Peripheral Constraint versus On-line Programming in Rapid Aimed Sequential Movements

Smiley-Oyen, Ann L. & Worringham, Charles J. (2001) Peripheral Constraint versus On-line Programming in Rapid Aimed Sequential Movements. Acta Psychologica, 108(3), pp. 219-245.

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The purpose of this investigation was to examine how the programming and control of a rapid aiming sequence shifts with increased complexity. One objective was to determine if a preprogramming/peripheral constraint explanation is adequate to characterize control of an increasingly complex rapid aiming sequence, and if not, at what point on-line programming better accounts for the data. A second objective was to examine when on-line programming occurs. Three experiments were conducted in which complexity was manipulated by increasing the number of targets from 1 to 11. Initiation- and execution-timing patterns, probe reaction time, and movement kinematics were measured. Results supported the peripheral constraint/pre-programming explanation for sequences up to 7 targets if they were executed in a blocked fashion. For sequences executed in a random fashion (one length followed by a different length), preprogramming did not increase with complexity, and on-line programming occurred without time cost. Across all sequences there was evidence that the later targets created a peripheral constraint on movements to previous targets. We suggest that programming is influenced by two factors: the overall spatial trajectory, which is consistent with Sidaway’s subtended angle hypothesis (1991), and average velocity, with the latter established based on the number of targets in the sequence. As the number of targets increases, average velocity decreases, which controls variability of error in the extent of each movement segment. Overall the data support a continuous model of processing, one in which programming and execution co-occur, and can do so without time cost.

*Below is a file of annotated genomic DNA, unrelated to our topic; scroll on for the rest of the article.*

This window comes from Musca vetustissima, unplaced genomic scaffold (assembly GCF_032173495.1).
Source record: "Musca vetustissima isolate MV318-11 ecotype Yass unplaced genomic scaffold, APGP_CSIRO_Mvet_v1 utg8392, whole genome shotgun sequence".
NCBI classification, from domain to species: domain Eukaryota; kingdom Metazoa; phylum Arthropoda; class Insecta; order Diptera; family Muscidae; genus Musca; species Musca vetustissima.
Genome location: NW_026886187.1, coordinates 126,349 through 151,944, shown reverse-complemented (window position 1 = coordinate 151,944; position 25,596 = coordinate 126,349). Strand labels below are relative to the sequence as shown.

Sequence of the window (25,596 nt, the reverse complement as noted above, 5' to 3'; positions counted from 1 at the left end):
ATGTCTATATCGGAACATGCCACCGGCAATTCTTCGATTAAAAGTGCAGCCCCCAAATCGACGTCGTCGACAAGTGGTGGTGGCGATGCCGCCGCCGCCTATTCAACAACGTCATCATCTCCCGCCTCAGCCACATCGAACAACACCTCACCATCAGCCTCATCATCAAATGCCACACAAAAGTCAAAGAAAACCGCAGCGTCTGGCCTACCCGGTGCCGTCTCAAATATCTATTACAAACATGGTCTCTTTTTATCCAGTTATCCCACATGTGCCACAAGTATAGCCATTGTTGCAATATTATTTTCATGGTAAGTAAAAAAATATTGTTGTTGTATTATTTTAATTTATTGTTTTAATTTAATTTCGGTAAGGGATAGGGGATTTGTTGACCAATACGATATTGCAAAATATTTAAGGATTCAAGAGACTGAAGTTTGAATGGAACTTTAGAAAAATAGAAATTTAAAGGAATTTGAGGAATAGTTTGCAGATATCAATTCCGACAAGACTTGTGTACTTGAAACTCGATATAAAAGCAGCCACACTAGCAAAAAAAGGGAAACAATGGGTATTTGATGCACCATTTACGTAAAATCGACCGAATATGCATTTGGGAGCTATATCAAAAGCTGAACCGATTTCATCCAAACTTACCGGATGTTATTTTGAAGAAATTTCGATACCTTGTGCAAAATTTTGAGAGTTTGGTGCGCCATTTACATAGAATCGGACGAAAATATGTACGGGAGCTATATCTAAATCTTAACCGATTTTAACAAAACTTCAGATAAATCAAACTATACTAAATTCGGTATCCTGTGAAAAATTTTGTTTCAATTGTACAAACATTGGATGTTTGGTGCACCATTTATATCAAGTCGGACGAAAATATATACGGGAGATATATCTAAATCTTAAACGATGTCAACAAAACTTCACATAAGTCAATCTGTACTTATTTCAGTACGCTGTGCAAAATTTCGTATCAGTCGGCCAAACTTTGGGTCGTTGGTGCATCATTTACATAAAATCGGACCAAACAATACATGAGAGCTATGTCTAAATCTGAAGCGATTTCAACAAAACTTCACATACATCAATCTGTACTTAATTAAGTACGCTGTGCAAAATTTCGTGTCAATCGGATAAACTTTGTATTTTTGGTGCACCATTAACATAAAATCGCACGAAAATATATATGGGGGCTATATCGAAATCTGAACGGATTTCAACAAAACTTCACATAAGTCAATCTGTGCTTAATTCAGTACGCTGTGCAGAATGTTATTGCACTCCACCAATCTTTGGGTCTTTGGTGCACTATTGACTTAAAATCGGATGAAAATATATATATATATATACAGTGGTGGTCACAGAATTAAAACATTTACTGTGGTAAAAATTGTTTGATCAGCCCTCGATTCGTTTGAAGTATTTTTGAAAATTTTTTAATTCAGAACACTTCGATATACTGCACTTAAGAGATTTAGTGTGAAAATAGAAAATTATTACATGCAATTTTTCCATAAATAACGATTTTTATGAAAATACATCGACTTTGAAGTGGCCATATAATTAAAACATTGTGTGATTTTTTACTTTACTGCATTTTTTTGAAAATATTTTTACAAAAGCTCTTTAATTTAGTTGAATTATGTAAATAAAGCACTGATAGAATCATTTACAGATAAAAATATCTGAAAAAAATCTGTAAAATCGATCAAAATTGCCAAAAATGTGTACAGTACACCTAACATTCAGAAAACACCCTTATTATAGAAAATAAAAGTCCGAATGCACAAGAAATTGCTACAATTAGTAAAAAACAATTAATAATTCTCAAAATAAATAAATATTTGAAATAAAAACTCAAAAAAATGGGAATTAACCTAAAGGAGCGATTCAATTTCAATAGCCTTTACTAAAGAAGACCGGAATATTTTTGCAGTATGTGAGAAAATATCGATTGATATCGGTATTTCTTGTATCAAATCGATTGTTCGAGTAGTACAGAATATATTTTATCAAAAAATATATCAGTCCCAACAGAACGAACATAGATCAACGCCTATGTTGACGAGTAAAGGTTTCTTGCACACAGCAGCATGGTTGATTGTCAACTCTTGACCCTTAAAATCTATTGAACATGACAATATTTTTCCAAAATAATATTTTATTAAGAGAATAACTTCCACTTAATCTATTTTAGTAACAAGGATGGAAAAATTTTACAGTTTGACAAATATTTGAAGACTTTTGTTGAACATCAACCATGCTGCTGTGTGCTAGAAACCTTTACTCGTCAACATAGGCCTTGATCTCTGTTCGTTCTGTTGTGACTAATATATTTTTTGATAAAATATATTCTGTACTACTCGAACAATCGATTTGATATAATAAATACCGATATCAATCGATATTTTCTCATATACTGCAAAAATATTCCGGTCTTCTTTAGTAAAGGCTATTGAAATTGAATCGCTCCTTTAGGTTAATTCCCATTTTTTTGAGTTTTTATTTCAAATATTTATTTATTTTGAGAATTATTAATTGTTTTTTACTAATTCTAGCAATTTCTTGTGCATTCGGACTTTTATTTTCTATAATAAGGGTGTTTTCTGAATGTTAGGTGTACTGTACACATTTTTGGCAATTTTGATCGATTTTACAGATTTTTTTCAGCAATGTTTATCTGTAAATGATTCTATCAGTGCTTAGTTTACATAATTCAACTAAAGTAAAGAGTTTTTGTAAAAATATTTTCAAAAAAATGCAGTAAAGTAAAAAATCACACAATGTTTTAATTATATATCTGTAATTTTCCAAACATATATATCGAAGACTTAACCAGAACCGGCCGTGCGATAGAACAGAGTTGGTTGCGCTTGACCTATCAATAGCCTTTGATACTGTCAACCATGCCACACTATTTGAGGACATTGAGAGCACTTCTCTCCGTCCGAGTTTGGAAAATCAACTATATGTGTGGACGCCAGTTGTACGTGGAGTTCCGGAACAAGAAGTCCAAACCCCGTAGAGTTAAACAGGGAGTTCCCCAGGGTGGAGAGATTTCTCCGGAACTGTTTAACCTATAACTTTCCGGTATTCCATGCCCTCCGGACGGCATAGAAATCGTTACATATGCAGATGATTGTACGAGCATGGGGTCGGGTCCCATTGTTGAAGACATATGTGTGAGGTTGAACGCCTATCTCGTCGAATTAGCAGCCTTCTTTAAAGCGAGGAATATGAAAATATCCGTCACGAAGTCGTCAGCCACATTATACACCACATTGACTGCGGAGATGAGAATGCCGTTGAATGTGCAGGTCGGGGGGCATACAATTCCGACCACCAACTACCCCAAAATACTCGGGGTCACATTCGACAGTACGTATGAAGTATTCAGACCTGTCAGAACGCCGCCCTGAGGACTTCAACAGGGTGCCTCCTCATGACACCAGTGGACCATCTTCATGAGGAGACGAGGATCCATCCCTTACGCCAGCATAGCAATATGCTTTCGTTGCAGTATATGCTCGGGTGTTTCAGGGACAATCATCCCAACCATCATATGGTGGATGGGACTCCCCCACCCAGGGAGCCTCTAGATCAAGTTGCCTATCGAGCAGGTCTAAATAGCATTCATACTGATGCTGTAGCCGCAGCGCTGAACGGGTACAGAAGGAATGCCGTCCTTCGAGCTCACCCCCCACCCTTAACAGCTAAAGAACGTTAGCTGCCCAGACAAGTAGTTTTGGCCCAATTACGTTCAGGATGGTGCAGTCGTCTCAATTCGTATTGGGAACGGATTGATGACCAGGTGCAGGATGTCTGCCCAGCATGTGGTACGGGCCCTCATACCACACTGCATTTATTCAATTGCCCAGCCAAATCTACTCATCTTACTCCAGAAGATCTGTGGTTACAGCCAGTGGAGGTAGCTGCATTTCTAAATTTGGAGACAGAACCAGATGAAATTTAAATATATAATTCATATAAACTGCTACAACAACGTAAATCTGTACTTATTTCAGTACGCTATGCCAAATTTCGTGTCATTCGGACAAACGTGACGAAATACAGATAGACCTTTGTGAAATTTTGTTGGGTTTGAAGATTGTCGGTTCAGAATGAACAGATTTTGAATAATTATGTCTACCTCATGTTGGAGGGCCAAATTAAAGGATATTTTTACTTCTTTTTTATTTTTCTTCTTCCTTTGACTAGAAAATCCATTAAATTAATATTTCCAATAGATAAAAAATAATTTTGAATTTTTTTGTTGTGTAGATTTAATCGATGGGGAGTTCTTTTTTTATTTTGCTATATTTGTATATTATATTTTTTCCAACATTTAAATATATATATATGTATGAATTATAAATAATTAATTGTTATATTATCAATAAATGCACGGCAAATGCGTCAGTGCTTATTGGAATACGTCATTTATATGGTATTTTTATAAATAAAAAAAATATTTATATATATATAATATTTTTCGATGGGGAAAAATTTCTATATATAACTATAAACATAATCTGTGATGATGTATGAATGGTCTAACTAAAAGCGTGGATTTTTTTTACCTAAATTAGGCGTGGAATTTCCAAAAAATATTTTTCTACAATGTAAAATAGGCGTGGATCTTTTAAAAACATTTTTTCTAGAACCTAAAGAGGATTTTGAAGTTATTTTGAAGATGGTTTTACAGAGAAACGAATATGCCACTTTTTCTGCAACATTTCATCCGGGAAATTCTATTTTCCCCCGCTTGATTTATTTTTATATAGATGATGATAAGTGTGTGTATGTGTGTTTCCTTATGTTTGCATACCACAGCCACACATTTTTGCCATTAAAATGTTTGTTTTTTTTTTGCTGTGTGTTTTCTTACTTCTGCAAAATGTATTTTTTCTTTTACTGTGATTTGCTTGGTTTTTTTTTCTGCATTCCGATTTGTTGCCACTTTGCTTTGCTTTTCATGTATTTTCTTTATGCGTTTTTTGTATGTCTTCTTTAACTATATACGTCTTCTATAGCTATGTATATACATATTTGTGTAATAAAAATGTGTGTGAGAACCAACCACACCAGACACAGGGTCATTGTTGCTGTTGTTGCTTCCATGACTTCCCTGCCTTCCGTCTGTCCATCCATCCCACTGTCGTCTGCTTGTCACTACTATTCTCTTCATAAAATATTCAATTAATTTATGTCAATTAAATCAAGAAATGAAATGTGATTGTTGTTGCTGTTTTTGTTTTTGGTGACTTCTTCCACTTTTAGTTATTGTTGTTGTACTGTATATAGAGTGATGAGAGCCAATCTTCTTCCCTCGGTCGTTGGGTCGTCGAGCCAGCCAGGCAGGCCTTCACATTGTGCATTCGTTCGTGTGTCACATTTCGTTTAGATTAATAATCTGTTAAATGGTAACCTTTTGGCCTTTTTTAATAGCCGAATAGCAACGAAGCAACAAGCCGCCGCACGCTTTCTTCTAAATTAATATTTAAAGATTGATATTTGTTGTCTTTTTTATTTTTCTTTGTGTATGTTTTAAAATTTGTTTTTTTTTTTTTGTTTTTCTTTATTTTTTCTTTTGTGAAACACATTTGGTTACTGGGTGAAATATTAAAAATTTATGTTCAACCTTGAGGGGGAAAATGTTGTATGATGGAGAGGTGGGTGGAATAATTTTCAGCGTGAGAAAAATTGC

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11 citations in Scopus
10 citations in Web of Science®
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ID Code: 1026
Item Type: Journal Article
Refereed: Yes
Keywords: programming, sequences, motor control, kinematics
DOI: 10.1016/S0001-6918(01)00038-5
ISSN: 0001-6918
Subjects: Australian and New Zealand Standard Research Classification > PSYCHOLOGY AND COGNITIVE SCIENCES (170000) > PSYCHOLOGY (170100) > Biological Psychology (Neuropsychology Psychopharmacology Physiological Psychology) (170101)
Divisions: Current > QUT Faculties and Divisions > Faculty of Health
Current > Institutes > Institute of Health and Biomedical Innovation
Copyright Owner: Copyright 2001 Elsevier
Copyright Statement: Reproduced in accordance with the copyright policy of the publisher.
Deposited On: 15 Apr 2005 00:00
Last Modified: 10 Aug 2011 17:31

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